I also like to plan the presentation and installation of my work well in advance. Of course you can only do this to a certain extent and as with the exhibition at IR11, I didn’t know where several pieces would be hung until the install of the show, however, I often visit the spaces I exhibit in at a few different times in the lead up to the show, often discovering different aspects of the architecture of the space which I’d like to use or incorporate in some way. With IR11, it became apparent quite early on, I wanted to split the space into a dark space and a light space, with a wall being built to separate the main installatiom Projection from the rest of the show, making use of some of the quirks of the space, such as the curved wall, skylight and pillars in the space, as mentioned above. In the past I have utilised the skirting board for paintings and models to be presented on as well as creating custom-built plinths and shelves to suit particular spaces. I find it interesting when a work can interact with the architecture of a space and not try to be separate from it, especially in an awkward or less conventional space.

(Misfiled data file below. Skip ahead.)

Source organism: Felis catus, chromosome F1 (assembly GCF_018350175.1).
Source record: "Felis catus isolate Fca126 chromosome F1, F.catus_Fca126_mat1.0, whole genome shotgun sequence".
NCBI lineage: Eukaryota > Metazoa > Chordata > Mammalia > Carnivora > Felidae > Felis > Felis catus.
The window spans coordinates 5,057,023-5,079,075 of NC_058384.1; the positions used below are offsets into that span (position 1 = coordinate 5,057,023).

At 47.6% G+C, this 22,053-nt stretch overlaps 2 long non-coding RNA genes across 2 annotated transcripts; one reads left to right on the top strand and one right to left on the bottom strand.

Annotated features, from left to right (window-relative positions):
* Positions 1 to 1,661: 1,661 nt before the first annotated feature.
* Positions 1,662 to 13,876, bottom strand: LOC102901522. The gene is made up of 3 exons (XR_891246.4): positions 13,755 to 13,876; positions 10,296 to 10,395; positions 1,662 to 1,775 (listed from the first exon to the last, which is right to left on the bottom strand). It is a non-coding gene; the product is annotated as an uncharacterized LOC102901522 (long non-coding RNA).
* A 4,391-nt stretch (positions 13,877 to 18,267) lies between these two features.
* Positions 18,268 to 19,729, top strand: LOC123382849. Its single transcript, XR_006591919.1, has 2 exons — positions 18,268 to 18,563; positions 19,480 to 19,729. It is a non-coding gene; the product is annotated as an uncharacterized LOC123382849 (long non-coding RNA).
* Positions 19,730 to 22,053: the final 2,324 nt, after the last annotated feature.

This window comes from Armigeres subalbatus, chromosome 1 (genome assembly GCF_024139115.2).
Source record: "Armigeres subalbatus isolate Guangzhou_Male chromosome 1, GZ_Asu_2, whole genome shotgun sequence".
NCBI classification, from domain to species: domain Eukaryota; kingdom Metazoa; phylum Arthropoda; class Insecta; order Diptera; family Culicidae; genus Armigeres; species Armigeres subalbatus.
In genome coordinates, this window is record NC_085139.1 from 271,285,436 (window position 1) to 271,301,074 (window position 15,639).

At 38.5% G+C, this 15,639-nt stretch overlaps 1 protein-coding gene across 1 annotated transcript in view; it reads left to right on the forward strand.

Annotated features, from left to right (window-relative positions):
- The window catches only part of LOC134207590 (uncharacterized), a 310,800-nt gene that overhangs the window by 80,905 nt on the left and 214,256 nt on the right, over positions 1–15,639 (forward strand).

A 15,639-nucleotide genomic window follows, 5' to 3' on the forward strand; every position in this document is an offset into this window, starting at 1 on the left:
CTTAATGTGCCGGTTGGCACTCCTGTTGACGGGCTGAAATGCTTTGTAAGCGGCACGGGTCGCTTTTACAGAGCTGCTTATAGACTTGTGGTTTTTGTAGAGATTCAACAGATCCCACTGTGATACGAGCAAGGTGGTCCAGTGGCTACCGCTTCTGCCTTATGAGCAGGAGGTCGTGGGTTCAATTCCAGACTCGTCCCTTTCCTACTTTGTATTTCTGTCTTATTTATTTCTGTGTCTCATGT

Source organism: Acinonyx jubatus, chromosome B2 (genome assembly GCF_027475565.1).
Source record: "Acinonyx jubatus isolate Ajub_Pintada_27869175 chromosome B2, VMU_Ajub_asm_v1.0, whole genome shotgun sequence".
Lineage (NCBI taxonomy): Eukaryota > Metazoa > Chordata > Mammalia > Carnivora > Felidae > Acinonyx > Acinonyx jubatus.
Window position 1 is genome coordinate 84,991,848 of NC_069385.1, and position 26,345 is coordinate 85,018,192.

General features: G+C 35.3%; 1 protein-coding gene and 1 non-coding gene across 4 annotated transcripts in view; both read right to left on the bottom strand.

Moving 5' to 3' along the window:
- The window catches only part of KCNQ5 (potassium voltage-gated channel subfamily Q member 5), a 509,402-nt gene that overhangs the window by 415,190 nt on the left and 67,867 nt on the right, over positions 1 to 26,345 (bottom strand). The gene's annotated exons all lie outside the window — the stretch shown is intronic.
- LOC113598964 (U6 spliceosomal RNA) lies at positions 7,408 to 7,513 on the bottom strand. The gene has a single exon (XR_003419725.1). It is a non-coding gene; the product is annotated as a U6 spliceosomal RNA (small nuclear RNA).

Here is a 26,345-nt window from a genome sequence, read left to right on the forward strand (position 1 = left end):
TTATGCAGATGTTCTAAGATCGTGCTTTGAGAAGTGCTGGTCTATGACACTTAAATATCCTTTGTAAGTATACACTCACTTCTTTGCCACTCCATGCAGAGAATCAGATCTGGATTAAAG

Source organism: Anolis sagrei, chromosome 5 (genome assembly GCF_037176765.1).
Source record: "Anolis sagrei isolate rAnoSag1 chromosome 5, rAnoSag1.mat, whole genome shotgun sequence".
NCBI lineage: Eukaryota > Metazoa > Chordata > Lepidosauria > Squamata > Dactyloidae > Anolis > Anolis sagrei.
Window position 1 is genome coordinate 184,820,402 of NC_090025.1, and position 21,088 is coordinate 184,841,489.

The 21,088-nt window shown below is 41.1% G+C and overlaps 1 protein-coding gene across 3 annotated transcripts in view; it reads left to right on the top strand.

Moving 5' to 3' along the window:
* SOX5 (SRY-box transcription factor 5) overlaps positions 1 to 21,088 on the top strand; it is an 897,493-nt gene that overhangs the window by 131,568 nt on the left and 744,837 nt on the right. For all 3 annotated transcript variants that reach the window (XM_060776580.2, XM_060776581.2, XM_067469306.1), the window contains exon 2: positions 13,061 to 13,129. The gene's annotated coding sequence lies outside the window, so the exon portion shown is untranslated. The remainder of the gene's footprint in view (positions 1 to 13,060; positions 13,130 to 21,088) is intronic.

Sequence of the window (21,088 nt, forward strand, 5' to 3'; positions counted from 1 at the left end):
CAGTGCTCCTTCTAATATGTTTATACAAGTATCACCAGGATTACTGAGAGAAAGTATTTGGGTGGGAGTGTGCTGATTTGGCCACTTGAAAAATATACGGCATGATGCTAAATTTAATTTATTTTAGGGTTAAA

What materials are you working with, and why?

I like to use materials which reflect and sit well with the subjects I address. Since a lot of the work is referencing construction and grandeur, it makes sense to use materials and processes typically associated with construction and architecture. For example, I tend to paint on cast surfaces such as cement or plaster instead of wood panels or canvas, and use processes such as casting, engraving, inlaying, gilding and woodwork/steelwork.

Are there role models, influences, … which inspire your work?

There are many artists I admire, particularly Ai Weiwei’s installations and Michael Borreman’s drawings. For example, the attention to detail and carefully considered processes involved in making Ai Weiwei’s sculptures and installations I find particularly interesting. I love that he employs traditionally skilled tradesmen to build his antique furniture sculptures – the installation of the works greatly benefit from this authentic finish and reflects well with the subjects he addresses.

I’m also influenced, perhaps unsurprisingly, by a lot of architects. However, in more general terms, I find inspiration from the way things are made or displayed and also find the levels of control and discipline involved in Chinese painting to be a particular influence. I’m not a very patient worker, which is funny because there are a lot of tedious and labour intensive processes involved in making my work, such as the casting, but I find it very important and beneficial to force myself to be!

 David, thanks so much for sharing!